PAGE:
So first I emailed the shipping company to inquire why two trailers were needed to haul our stuff which only took up half the trailer capacity when we shipped it out from our home in the States. So thankfully the emailed back and said they would drop the second trailer in preparation to come to our home. Yeah, thats what I thought shipper people we did not ship that much stuff.

However, we are still trying to figure out where now to put a normal sized long haul truck. Andrew and I asked everyone and everyone had no idea. They pretty much have never thought of where you may or may not need to put a large truck carrying a lot of items.

I have sent another email to the international shippers and have not received a response. But it looks like there is a small drive that the truck could pull down, it will have to back out, but it can unload and carry our stuff through the back door of our property.

Tomorrow, when our shipment arrives is going to be a chaotic day I am sure! Wish me luck and send lots of prayers as Andrew is going to be at orientation all day.

Being an ancient country leads to ancient issues that our young country and planned large road ways did not have to deal with or even think about. I wish I could be a fly on the wall as a large truck tries to make it down these very winding, very small, and very beautiful Scottish roads.

New lesson where to park the lorries... I still have no idea :)

Once these small hiccups are done I can't wait to start taking pictures and describing how amazing our little and perfect Scottish town of Kingsbarns is and how wonderful and inspiring St. Andrews is as well. I will also talk about the new places Andrew and discover.

Oh funny story, our new SatNav (GPS) named Serena TomTom has had some difficulties in navigating lately. We asked Serena TomTom to take us to a vodafone (mobile phone company) store about 18 miles away in Dundee, but instead Serena TomTom took us to Perth which is about 40 miles or more away. Andrew and I just kept driving and we knew that Serena TomTom totally messed up, but it was a pleasant surprise and another great adventure. Plus we had no idea where we were anyways and we had to follow Serena TomTom no matter where she decided to take us! LOL! All we could say is oh Serena TomTom :)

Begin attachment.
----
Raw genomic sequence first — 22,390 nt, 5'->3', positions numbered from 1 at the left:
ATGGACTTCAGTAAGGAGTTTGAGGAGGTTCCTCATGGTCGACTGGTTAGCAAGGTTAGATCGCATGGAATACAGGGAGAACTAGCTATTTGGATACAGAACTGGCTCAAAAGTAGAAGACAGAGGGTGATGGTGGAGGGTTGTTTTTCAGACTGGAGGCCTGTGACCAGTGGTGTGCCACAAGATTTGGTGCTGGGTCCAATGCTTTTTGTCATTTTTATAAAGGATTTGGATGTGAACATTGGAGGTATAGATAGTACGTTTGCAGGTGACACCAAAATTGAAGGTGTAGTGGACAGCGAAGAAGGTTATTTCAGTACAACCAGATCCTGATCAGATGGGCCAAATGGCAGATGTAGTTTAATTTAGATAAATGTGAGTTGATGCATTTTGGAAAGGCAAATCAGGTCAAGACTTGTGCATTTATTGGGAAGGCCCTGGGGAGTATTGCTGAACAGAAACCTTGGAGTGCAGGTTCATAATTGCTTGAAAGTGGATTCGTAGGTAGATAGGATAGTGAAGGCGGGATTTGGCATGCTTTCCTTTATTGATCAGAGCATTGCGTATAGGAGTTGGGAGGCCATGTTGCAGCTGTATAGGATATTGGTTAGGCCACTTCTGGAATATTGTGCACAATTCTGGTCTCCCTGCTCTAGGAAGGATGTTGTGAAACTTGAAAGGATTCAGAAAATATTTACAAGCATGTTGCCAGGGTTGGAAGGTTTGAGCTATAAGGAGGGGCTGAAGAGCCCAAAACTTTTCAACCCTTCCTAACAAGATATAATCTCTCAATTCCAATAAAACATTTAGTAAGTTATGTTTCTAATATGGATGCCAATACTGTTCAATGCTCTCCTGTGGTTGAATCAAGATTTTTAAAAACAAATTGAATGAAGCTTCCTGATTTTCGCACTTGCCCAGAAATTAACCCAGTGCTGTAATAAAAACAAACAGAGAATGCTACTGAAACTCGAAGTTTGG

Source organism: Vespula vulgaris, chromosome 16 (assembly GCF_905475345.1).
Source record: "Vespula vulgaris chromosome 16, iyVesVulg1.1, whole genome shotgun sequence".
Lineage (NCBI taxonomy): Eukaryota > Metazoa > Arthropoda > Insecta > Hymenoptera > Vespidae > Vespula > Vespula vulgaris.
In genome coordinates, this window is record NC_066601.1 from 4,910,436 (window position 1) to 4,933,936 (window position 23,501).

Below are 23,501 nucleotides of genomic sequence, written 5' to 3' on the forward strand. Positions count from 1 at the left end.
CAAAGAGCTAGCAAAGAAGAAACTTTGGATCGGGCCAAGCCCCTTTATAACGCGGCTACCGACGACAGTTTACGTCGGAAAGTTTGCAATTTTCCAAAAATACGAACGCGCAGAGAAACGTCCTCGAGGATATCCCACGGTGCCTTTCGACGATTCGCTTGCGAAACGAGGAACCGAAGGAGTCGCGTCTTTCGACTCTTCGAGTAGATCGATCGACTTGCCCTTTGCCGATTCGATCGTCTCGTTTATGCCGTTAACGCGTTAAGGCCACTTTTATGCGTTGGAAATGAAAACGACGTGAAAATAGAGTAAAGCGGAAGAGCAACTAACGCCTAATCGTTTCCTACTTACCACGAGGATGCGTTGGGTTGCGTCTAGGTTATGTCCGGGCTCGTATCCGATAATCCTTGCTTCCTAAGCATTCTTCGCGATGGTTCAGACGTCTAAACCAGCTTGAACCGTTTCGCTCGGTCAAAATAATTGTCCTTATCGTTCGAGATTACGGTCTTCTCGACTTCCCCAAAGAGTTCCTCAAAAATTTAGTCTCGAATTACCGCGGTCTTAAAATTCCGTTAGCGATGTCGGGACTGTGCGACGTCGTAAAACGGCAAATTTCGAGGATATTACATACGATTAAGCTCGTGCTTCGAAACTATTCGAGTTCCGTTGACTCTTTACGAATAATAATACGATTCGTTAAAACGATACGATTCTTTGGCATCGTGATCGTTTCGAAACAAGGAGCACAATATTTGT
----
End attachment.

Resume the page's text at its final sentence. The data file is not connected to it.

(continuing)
A perfectly tarnished child of God

Sunday, September 8, 2013

In Search of Free Wifi

Today is Sunday the 8th day of September 2013. I'm trying to remind myself that dates are written differently here in the UK and I have to literally say it out loud or write it down. It has already confused a few documents and required scribbling out and writing initials. Although both countries are similar their differences, I am discovering are vast. Especially when you move to a small village from a large metro city in the States.

Here is the beginning so far of Andrew and my journey from Chicago to Kingsbarns. From a population of approximately 3.5 million in the city center and about 10 million in the Chicago area to a village of about 300 and a country, Scotland, with about 10 million in total population. It is beautiful here and the ocean, which is about a 10 minute walk from our home, is calming and brings a wet cool breeze every morning.

I am currently sitting in Bibi's Cafe on North Street in St. Andrews. One of my new favorite spots and a place that allows me to tap into their wifi. Thank you Bibis Cafe!